The Card game is on the rise in other fields, too. There’s sports: Somebody slipped me ’roids that I thought were herbal supplements! My masseur rubbed testosterone cream on me! There’s literature: My fabulism is just a symptom of my addiction! My plagiarism is just a side effect of my photographic memory!

And then there’s journalism: Remember New York Times “reporter” Jayson Blair? The author of the unrepentant memoir Burning Down My Masters’ House, Blair was a master himself, playing not just the Race Card but the Addiction Card, too. Go, Jayson!

But mostly, of course, we see the Card in politics. And sometimes it almost—almost—works. Think of the white-hot minute during which former New Jersey governor Jim McGreevey had us sympathizing with his “struggle”—when he pronounced, “I am a gay American”—before we realized he’d merely distracted us from the fact that he was fucking a patronage hire behind his wife’s back. (Apparently, “I am a corrupt American” just didn’t have the same ring to it.)

Or think of Michael Brown, the criminally clueless former chief of the Federal Emergency Management Agency, who, a year after his disastrous response to Hurricane Katrina’s destruction of New Orleans, continued his extended blame-displacement tour by playing the Bad-Boss Card. FEMA’s response to Katrina, he told the New York Times last summer, was a calamity because Michael Chertoff, chief of the Department of Homeland Security, didn’t know “the first thing about running a disaster.”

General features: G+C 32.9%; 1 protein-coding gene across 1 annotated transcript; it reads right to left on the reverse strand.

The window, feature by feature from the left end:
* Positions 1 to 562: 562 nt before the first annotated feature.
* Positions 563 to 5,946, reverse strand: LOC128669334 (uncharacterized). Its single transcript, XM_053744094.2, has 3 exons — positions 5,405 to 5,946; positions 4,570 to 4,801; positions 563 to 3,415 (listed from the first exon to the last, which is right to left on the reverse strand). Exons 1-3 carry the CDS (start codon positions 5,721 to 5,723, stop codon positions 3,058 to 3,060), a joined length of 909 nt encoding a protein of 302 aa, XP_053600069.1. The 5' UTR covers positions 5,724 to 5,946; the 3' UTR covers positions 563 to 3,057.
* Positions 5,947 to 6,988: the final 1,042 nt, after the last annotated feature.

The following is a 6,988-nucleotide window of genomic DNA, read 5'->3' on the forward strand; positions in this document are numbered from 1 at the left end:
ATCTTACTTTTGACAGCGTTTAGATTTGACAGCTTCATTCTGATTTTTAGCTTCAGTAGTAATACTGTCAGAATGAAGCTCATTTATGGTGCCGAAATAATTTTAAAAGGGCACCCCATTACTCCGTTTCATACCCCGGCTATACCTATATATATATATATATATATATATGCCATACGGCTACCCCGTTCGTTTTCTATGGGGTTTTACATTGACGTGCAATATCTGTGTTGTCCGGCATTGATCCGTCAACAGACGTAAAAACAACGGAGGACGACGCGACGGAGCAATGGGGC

Or think of President George W. Bush’s most recent take on 9/11. Did the tragedy have anything to do with his blowing off a memo that came across his desk in August 2001 with the headline BIN LADEN DETERMINED TO ATTACK INSIDE THE U.S. and details about “patterns of suspicious activity in this country consistent with preparations for hijackings”?

Nope. White House spokesman Tony Snow, referring to our exit from Operation Desert Storm without toppling Saddam Hussein, told reporters in August, “When the United States walked away, in the opinion of Osama bin Laden, in 1991, bin Laden drew from that the conclusion that Americans were weak and wouldn’t stay the course. And that led to September 11.” Remember who was president in 1991? There you have it, from President Bush II himself: the Bad-Predecessor Card and the Bad-Parenting Card, rolled into one!

As for the current Iraq quagmire, Defense Secretary Donald Rumsfeld’s mismanagement of the occupation and his vast underestimation of what it would take to contain the counterinsurgency are certainly not to blame. Rather, in Rumsfeld’s infamous utterance, “Stuff happens.” Shuffle the Metaphysics Card to the top of the deck.

Never mind F. Scott Fitzgerald’s faded dictum “There are no second acts in American lives.” There’s actually a specifically modern, uniquely generous American impulse to allow second (and third, and fourth) acts to enterprising losers. Grading on a curve, factoring in a handicap, and allowing plea bargains all speak to our contemporary, perversely elastic generosity of spirit. A culture that loves redemption stories must allow plenty of wiggle room at the moment of reckoning.